Evolving technology for tapping shale, coal and tight formations will eventually increase Canada’s recognized natural gas endowment about six-fold to an astronomical 4,000 Tcf, according to a new national inventory of deposits prepared for the Canadian Society for Unconventional Gas (CSUG).
But just how much of the contents of the vast geological warehouse will be marketable or produced commercially remains unknown. The inventory, derived from a technical review by the geology consulting firm of Petrel Robertson, describes Canada’s unconventional gas sector as still “emergent” or in an infancy stage of pilot projects in adapting techniques developed in the United States to northern economic and field conditions.
The best available current estimates peg the amounts of Canadian unconventional gas likely to be produced from coal at 34 to 129 Tcf, tight rock formations at 215 to 476 Tcf, and shale at 128 to 343 Tcf. When added to consensus estimates of remaining marketable conventional supplies in porous and permeable formations of 357 Tcf, the forecast total of Canadian potential production works out to a wide range of 733 to 1,304 Tcf.
Rather than crafted as a precise technical guide to resources like reports of the disbanded Canadian Gas Potential Committee, the brief CSUG summary forecast is intended to stimulate development of national policies favoring gas use by assuring decisionmakers that adequate supplies can be made available for generations to come.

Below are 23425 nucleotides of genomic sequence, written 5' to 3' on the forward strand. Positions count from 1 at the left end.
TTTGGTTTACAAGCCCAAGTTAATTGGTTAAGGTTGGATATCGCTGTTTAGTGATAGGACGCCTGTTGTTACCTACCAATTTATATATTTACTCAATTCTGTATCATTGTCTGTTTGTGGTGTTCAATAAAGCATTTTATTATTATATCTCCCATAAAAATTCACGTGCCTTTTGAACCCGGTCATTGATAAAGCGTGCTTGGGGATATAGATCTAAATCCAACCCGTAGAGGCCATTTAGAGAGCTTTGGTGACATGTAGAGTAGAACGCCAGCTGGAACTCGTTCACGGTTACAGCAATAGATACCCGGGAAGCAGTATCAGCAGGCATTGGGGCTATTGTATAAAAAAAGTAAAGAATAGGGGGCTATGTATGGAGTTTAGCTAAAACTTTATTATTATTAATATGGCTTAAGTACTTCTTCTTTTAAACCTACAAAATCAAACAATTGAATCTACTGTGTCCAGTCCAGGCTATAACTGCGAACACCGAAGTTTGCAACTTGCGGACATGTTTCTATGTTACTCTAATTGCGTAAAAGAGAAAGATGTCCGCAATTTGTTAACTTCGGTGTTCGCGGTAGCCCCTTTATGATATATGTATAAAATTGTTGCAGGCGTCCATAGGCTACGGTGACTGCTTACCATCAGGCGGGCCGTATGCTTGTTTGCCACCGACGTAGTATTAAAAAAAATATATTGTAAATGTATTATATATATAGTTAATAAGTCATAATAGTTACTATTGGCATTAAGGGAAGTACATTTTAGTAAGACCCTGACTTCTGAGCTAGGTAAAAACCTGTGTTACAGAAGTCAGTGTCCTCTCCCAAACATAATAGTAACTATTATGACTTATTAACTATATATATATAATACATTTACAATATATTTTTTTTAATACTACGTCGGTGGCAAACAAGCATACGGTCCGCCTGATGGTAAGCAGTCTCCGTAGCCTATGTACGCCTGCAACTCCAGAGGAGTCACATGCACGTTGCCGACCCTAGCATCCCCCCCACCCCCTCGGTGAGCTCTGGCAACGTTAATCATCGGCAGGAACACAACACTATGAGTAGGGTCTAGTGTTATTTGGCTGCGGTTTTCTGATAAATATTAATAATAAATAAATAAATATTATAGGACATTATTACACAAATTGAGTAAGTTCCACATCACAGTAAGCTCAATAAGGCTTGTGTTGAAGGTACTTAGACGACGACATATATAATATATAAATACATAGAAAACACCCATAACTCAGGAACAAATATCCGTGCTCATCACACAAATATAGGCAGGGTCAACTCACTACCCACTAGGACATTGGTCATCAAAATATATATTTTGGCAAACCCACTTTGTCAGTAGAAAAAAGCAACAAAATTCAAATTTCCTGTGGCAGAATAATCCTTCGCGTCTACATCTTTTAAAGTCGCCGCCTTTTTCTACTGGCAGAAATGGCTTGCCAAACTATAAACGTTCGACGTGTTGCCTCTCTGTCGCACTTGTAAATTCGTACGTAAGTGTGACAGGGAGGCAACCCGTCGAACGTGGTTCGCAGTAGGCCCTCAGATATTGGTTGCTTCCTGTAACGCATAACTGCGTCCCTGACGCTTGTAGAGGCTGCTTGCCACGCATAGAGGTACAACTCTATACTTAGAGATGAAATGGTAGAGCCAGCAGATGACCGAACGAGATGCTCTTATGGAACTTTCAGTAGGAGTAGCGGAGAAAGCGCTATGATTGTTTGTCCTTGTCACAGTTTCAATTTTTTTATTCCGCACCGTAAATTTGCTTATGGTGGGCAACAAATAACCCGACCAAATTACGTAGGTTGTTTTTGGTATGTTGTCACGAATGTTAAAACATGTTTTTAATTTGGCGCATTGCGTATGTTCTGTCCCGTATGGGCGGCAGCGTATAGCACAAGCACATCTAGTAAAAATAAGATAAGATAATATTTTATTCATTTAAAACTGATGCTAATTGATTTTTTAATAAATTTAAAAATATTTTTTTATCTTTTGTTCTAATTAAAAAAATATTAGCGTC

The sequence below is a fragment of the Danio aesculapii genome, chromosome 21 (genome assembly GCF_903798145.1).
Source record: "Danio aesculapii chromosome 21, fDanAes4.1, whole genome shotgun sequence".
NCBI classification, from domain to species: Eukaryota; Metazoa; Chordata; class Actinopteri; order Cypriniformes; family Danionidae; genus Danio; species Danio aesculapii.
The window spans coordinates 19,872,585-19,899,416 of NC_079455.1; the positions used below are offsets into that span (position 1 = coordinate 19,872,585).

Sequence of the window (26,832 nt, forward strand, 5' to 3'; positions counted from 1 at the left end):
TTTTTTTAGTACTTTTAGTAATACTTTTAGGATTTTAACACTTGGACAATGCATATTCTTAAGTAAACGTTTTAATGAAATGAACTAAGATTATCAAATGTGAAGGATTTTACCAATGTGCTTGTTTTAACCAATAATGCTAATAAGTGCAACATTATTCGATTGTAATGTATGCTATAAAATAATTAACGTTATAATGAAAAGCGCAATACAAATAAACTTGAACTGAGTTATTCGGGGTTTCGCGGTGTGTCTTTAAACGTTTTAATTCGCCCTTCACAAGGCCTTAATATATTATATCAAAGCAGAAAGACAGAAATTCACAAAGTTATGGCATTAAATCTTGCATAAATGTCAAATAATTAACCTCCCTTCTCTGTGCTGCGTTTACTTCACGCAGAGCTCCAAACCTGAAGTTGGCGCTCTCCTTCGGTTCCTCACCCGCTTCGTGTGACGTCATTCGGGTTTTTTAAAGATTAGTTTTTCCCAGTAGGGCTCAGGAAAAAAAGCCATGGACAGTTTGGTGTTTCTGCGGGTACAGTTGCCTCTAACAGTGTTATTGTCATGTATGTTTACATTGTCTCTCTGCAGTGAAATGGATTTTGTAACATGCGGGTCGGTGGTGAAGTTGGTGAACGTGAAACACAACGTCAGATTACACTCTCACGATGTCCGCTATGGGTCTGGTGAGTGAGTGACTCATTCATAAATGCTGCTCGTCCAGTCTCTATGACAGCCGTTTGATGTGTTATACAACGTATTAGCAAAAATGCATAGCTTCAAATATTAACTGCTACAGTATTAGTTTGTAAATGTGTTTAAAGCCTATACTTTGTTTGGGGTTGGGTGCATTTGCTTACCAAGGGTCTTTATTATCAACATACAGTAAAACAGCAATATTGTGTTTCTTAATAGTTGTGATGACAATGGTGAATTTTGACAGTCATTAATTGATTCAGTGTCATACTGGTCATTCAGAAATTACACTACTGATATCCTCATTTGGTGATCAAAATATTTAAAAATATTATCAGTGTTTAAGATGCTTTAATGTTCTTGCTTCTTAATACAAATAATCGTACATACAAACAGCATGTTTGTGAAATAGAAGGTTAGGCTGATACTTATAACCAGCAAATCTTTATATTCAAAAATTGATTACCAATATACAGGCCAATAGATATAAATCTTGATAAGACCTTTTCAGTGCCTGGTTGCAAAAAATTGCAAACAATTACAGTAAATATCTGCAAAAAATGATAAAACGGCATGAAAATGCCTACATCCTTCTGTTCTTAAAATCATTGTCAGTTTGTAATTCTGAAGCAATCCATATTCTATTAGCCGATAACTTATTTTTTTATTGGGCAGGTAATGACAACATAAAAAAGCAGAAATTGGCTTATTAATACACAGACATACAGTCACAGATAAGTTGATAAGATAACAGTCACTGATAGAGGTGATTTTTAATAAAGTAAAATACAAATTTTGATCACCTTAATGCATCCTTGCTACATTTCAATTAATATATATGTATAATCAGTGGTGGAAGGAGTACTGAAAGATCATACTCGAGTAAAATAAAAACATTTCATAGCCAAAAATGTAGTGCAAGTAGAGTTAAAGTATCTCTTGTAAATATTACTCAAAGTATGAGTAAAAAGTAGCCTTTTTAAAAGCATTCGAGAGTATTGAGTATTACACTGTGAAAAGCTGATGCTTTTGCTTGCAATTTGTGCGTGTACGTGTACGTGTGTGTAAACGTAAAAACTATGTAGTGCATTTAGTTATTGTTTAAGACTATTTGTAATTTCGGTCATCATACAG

“Natural gas is a strategic resource for the country,” CSUG said. “It’s abundant, safe, reliable and affordable. It’s the lowest (greenhouse gas) emitting hydrocarbon and an ideal energy partner for transportation and power generation. It has a key role to play in meeting Canada’s long-term energy, environment and economy objectives.”
And the resource endowment could well turn out to be much larger than even the new estimate. The CSUG report points to eight major deposits where there has been too little exploration, technical study or disclosure of early drilling results to even begin to generate resource estimates: the Devonian, Montney and Colorado shales of Alberta; the Devonian and Liard deposits in the Northwest Territories; and a variety of shale and hydrates formations in Quebec, New Brunswick, Newfoundland, Arctic and offshore regions.
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